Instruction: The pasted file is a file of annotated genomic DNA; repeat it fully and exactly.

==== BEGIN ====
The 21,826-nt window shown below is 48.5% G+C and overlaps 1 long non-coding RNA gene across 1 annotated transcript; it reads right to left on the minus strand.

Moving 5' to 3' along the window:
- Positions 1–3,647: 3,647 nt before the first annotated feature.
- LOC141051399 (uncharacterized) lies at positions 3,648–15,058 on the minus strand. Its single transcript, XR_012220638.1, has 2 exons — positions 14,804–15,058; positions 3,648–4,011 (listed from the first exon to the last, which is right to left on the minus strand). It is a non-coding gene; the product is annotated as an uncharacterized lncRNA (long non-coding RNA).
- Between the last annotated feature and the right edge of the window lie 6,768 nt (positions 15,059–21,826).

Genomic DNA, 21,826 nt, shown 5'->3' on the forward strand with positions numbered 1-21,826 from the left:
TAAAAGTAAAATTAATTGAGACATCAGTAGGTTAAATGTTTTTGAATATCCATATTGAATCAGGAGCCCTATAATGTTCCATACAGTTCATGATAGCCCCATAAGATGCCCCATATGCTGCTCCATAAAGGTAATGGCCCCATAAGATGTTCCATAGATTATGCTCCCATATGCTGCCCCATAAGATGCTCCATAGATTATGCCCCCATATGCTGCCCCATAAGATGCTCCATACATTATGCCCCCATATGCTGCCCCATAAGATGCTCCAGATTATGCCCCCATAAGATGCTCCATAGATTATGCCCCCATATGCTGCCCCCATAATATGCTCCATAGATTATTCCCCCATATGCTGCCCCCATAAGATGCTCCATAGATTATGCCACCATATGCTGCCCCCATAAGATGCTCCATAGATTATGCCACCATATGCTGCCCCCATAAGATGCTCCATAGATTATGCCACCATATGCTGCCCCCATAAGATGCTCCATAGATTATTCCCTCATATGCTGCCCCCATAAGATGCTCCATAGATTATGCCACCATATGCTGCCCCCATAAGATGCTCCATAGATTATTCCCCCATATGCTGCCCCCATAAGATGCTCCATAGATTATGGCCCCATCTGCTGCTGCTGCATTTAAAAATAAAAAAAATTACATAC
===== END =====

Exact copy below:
The 21,826-nt window shown below is 48.5% G+C and overlaps 1 long non-coding RNA gene across 1 annotated transcript; it reads right to left on the minus strand.

Moving 5' to 3' along the window:
- Positions 1–3,647: 3,647 nt before the first annotated feature.
- LOC141051399 (uncharacterized) lies at positions 3,648–15,058 on the minus strand. Its single transcript, XR_012220638.1, has 2 exons — positions 14,804–15,058; positions 3,648–4,011 (listed from the first exon to the last, which is right to left on the minus strand). It is a non-coding gene; the product is annotated as an uncharacterized lncRNA (long non-coding RNA).
- Between the last annotated feature and the right edge of the window lie 6,768 nt (positions 15,059–21,826).

Genomic DNA, 21,826 nt, shown 5'->3' on the forward strand with positions numbered 1-21,826 from the left:
TAAAAGTAAAATTAATTGAGACATCAGTAGGTTAAATGTTTTTGAATATCCATATTGAATCAGGAGCCCTATAATGTTCCATACAGTTCATGATAGCCCCATAAGATGCCCCATATGCTGCTCCATAAAGGTAATGGCCCCATAAGATGTTCCATAGATTATGCTCCCATATGCTGCCCCATAAGATGCTCCATAGATTATGCCCCCATATGCTGCCCCATAAGATGCTCCATACATTATGCCCCCATATGCTGCCCCATAAGATGCTCCAGATTATGCCCCCATAAGATGCTCCATAGATTATGCCCCCATATGCTGCCCCCATAATATGCTCCATAGATTATTCCCCCATATGCTGCCCCCATAAGATGCTCCATAGATTATGCCACCATATGCTGCCCCCATAAGATGCTCCATAGATTATGCCACCATATGCTGCCCCCATAAGATGCTCCATAGATTATGCCACCATATGCTGCCCCCATAAGATGCTCCATAGATTATTCCCTCATATGCTGCCCCCATAAGATGCTCCATAGATTATGCCACCATATGCTGCCCCCATAAGATGCTCCATAGATTATTCCCCCATATGCTGCCCCCATAAGATGCTCCATAGATTATGGCCCCATCTGCTGCTGCTGCATTTAAAAATAAAAAAAATTACATAC